Issues in AOL Desktop, version 9.8.1 and below, that have existed since 1993, can be exploited by an entity in a man-in-the-middle position to write files to disk and cause remote command execution.

FDO91 – “Form Definition Order” http://mazur-archives.s3.amazonaws.com/aol-files/fdo91/tutorial_faq.html

AOL: FDO stands for Form Definition Operator. AOL communicates using this programming language. For example, after clicking any icon or button in AOL, FDO code is sent by the AOL system and interpreted by your AOL to create a window. So, the FDO language is the language used to describe forms on the AOL client. This site has a focus on learning how to program in FDO and provides a surfeit of examples and tutorials for those who want to learn.

They use a compiled homegrown scripting language. No authentication is done on any packets sent, and the client will execute any FDO it is sent by the server.

Some FDO opcodes are interesting from an attacker’s perspective. The fm_* series of opcodes (the File Management protocol, 0x08xx), have existed since the very first version of AOL for Windows from 1993. This series of opcodes enables reading from and writing to disk.

The async_exec_app opcode (0x0d19) takes a string operand, and executes the command in that string. This opcode has existed since version 2.0 of AOL for Windows, from 1994.

Affected Versions

9.8.1 and below. It is not known whether the betas of 9.8.2 are affected.


Uninstallation of this software will prevent exploitation of these issues. The researchers cannot sanction any mitigations except to remove this software definitively from any affected devices.

Microsoft’s new moves to force Windows 10 onto unwanting users

Microsoft is using Win7 and 8.1 updates to enable and re-enable unwanted upgrades


Saying “Dramatically Increased Connectivity” over and over is too laborious, thus: “DIC”

I am not saying that Windows 10 is necessarily a bad thing. But, If you don’t want it, it should not be forced on you.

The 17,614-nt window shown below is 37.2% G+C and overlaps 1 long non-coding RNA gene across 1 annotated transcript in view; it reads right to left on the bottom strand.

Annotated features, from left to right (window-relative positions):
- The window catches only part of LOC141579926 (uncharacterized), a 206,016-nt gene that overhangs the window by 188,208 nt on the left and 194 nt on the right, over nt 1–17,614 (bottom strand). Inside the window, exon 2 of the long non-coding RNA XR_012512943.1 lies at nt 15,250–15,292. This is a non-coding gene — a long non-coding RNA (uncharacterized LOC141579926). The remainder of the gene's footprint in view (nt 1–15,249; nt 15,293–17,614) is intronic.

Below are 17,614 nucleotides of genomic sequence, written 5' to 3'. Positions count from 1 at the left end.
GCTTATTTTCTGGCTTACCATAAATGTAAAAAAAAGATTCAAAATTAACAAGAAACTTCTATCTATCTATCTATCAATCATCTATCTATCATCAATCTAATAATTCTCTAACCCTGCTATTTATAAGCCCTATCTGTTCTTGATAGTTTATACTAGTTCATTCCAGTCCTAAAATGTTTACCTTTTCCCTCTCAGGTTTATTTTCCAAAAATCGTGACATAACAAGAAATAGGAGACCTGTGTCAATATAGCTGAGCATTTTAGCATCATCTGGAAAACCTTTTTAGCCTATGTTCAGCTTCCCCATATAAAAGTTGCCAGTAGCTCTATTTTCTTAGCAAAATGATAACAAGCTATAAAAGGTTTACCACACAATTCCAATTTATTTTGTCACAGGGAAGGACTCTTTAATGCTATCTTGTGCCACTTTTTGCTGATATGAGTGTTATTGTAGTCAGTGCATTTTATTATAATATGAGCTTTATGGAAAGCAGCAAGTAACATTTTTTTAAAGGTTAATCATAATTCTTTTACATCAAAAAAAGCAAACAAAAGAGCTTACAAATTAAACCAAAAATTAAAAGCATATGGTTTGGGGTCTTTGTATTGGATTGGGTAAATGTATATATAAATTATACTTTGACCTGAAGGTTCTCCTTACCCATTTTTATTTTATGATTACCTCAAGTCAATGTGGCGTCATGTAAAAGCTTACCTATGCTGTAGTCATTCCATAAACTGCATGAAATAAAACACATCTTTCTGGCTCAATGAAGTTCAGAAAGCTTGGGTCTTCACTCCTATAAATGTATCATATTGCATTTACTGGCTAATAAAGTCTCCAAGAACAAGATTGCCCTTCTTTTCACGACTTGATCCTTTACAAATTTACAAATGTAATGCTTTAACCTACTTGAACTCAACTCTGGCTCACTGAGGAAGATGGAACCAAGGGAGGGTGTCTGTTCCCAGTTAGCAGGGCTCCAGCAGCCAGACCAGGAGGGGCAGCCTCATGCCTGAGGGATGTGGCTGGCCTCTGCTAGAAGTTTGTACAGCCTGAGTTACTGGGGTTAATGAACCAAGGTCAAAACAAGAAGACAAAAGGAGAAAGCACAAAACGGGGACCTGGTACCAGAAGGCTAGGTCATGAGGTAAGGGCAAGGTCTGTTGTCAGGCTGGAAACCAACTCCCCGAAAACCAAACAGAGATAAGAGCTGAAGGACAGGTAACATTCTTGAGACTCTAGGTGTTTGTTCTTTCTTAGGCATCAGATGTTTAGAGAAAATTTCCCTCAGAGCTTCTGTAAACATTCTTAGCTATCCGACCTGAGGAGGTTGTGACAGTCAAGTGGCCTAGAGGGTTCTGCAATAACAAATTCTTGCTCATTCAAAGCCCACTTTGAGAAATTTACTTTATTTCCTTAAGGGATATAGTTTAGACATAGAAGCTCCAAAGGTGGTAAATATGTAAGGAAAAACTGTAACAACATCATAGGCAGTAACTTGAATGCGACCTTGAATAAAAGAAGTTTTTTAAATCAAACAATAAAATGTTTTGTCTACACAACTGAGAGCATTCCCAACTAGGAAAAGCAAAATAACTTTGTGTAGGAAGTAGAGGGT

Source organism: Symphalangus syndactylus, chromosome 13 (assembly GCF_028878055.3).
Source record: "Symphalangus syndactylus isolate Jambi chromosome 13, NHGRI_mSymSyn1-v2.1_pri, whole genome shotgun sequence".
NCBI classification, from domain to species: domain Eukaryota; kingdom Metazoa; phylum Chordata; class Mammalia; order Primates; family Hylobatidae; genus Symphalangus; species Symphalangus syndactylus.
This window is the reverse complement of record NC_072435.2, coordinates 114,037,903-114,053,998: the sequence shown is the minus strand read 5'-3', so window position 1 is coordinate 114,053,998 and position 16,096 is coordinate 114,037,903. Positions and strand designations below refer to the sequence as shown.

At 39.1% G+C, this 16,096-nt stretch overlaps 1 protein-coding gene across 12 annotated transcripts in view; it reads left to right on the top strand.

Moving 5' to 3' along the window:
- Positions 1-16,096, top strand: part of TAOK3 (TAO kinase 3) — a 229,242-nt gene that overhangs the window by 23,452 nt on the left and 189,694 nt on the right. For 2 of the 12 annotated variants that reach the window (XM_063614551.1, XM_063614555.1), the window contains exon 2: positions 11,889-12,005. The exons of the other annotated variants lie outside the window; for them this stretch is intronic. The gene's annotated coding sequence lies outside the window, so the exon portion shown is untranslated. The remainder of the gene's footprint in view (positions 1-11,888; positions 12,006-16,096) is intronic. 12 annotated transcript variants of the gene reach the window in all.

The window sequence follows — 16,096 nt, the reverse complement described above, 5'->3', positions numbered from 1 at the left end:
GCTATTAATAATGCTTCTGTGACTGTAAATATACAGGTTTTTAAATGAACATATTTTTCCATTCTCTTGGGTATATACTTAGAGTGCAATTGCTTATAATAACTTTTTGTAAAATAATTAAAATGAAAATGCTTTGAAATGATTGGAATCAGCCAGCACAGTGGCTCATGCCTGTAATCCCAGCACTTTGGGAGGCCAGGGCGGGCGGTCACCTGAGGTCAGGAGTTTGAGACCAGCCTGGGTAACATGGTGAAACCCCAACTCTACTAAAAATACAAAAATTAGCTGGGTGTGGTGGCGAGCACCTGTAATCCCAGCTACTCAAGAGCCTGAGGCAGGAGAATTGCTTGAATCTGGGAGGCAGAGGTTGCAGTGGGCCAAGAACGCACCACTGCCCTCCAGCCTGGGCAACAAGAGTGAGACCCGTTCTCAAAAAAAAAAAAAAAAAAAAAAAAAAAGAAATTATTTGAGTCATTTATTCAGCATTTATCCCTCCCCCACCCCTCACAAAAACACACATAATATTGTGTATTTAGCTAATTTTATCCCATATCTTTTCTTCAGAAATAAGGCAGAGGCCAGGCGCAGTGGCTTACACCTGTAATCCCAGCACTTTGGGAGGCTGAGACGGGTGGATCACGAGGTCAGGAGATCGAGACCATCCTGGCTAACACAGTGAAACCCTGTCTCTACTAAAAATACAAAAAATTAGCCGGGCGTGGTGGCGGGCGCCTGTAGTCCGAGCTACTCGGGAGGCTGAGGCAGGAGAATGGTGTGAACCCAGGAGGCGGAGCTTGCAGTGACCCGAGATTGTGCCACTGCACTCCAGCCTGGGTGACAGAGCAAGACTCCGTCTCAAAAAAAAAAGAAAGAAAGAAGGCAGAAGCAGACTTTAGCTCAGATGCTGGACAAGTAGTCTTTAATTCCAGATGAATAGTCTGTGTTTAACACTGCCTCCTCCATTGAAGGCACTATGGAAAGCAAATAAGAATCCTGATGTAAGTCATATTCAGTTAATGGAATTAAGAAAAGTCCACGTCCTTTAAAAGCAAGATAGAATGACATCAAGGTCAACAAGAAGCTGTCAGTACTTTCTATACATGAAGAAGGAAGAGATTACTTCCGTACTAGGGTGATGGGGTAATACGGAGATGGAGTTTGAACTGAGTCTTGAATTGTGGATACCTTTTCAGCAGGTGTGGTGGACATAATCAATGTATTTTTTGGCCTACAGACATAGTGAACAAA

In the wake of Windows 10 DIC, we’ve seen the creation of many freeware apps to assist users in managing Windows 10 DIC, because they feel rather strongly about not wanting to have any DIC… Regardless of what that DIC’s purpose and intentions may be.

Another large group of people has decided that rather than getting Windows 10 and then working to neuter the DIC, they would prefer to simply remain on Windows 7 or 8.1. This has spawned another class of freeware to prevent Microsoft from shoving Windows 10 down everyone’s throat. One such tool is that GWX Control Panel by Josh Mayfield

(GWX == Get Windows 10)

  • Formerly “GWX Stopper” renamed to the GWX Control Panel
  • Updated on November 24th to run continuously in the background to periodically check the Windows GWX settings:
  • http://ultimateoutsider.com/downloads/ (installer or stand-alone)​

Since Windows 10’s release, and thanks to his GWX Control Panel and users, Josh has been monitoring Microsoft’s GWX behavior.

http://blog.ultimateoutsider.com/2015/08/using-gwx-stopper-to-permanently-remove.ht ml

Josh: “December 1, 2015: I’ve gotten some very interesting reports from people using the new Monitor Mode feature. Different PCs are seeing different Windows 10 settings get re-enabled for mysterious reasons. They’re not false alarms; these settings are really getting re-set by Windows (it’s not happening to everybody, just certain users/computers), and I’m doing research and testing to see what I can do to stop it once and for all. To those of you observing this strange behavior: Hang in there; the next version of the GWX Control Panel will have some features intended to help you regain control and better understand what’s happening on your PC.”